"What must you always do?" asked the officer. "At three o'clock in the morning that pie has been in the warming drawer for probably about 12 hours. It'll be thermo-nuclear. You must always blow on the pie, always blow on the pie. Safer communities together, okay."
The clip went viral. A South Park spoof ensued. And if you look closely at the Trelise Cooper-designed Air New Zealand steward's waistcoat, you'll see the phrase reprinted for posterity. Pies have history. "It goes back to the pioneering days," the 2012 pie awards' chief judge Denis Kirkpatrick says.
"When they came to New Zealand they had very little in the way of food. They killed an animal and they had flour and the fat off the animal, and they made pies to take out to work clearing the bush. Sometimes they had a divider, and one side was apple, and one side was meat and that's what was called a ploughman's pie."
Kirkpatrick owns Jimmy's Pies, the Central Otago institution that churns out 20,000 pies a day. The biggest seller is mince, followed by mince and cheese. They've created a vegetarian pie - lima, green, redand kidney beans and mushrooms. It's quite delicious, says Kirkpatrick, but it is, he confesses, "a slow seller".
Pies create headlines. Search PapersPast.co.nz and read about "the poisoning cases at Parnell". The death of two men and the ongoing illness of a reverend, his wife and a guest, was, in the end, attributed to "a case of diarrhoea from eating meat" - the cooking had been done in porcelain covered vessels and there was "absolutely no ground" for thinking poison had found admittance to the pie.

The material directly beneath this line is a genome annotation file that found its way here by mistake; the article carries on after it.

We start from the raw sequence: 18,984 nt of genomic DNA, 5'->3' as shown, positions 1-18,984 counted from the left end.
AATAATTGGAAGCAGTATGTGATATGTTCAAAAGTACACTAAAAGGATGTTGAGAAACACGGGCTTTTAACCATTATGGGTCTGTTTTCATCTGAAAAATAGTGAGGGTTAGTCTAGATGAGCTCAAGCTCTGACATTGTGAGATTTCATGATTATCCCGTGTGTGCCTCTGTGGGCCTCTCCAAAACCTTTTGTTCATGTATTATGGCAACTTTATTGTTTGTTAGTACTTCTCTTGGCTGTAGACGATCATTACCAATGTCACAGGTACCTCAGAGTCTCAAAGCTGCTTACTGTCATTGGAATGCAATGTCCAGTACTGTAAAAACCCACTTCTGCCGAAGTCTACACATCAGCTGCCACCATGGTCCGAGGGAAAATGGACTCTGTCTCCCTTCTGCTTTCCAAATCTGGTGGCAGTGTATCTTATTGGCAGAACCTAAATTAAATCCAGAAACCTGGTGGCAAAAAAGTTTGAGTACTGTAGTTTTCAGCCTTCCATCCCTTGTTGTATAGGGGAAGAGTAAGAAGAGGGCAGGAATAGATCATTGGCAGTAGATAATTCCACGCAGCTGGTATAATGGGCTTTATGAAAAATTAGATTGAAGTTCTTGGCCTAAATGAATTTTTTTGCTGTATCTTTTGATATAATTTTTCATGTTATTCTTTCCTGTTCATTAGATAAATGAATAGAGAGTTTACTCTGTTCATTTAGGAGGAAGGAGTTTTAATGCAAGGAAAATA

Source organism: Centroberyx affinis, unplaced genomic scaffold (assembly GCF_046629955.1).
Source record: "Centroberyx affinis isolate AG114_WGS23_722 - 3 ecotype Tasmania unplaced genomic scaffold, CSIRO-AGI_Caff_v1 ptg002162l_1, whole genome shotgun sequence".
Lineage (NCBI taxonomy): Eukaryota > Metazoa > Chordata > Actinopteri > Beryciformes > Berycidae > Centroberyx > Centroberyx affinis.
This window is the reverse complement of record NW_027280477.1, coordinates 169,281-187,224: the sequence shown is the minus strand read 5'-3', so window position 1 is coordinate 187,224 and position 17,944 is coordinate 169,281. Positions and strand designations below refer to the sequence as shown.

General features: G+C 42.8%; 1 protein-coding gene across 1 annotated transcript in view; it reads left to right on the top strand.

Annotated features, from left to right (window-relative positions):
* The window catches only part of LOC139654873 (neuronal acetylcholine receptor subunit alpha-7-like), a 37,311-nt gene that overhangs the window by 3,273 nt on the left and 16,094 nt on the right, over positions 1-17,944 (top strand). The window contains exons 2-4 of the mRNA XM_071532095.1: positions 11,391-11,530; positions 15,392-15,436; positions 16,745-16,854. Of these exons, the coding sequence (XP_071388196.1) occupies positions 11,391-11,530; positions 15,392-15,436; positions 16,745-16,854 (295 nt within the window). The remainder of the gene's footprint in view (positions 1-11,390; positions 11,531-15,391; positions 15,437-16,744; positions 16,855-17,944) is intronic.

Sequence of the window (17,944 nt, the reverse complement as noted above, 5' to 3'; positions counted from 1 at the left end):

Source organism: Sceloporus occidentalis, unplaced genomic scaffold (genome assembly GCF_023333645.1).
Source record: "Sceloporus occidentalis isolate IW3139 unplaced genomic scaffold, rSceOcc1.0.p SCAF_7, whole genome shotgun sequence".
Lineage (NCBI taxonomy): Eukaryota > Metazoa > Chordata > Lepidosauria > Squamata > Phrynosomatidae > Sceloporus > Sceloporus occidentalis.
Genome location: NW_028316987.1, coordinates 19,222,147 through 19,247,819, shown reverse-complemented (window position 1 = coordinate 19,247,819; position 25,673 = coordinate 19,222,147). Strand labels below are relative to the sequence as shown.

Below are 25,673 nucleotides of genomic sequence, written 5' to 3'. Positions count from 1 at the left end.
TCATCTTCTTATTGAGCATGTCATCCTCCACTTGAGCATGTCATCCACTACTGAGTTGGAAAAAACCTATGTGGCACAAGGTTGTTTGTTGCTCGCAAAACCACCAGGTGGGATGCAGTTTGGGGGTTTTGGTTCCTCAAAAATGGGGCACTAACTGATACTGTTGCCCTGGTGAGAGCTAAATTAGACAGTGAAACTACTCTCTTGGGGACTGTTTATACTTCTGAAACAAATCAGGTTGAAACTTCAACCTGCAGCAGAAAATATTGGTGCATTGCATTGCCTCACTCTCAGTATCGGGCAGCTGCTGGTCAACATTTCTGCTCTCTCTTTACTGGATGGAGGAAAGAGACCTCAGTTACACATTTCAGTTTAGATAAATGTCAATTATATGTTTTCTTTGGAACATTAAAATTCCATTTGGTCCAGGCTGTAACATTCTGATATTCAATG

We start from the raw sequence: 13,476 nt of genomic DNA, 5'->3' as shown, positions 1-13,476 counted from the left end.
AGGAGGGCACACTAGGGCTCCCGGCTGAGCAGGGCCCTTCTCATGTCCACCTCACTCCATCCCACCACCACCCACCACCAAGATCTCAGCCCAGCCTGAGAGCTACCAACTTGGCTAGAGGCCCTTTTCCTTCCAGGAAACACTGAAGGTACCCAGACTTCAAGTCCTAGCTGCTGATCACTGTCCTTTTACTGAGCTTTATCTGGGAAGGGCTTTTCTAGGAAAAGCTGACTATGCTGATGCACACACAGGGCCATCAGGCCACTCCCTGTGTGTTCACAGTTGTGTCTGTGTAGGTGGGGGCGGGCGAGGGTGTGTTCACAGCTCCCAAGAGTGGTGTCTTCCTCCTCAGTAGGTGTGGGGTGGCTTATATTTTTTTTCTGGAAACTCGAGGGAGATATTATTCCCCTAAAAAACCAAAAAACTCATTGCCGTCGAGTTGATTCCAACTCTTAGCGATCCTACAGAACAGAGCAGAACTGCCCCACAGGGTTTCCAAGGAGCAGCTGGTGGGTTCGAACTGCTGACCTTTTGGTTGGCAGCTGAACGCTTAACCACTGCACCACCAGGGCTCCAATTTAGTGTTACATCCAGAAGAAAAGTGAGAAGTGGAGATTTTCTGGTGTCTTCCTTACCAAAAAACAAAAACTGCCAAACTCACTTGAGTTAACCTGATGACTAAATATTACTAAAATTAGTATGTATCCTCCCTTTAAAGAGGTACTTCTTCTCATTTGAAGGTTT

Also on PapersPast, a recipe for pigeon pie which concludes with the instruction: "A pair of pigeon's legs should be blanched in boiling water and laid on the top." Colonial cooks had to know how to deal with pigeon pies. Tony Simpson's book A Distant Feast details an 1851 dinner for Governor George Grey and nearly 200 prominent settlers in the Hutt Valley. The menu included three pigeon and six beef steak pies (also three rounds of beef, six boiled legs of mutton, four hams, five geese, 12 ducks, three turkeys, three sucking pigs, four chickens... the list goes on). But wait, there's more. The 1913 Australasian Cookery Book, cited in David Burton's New Zealand Food and Cookery, suggests the endemic parrot, the kaka, is very nice when made into pies - though simmering for at least an hour is advisable.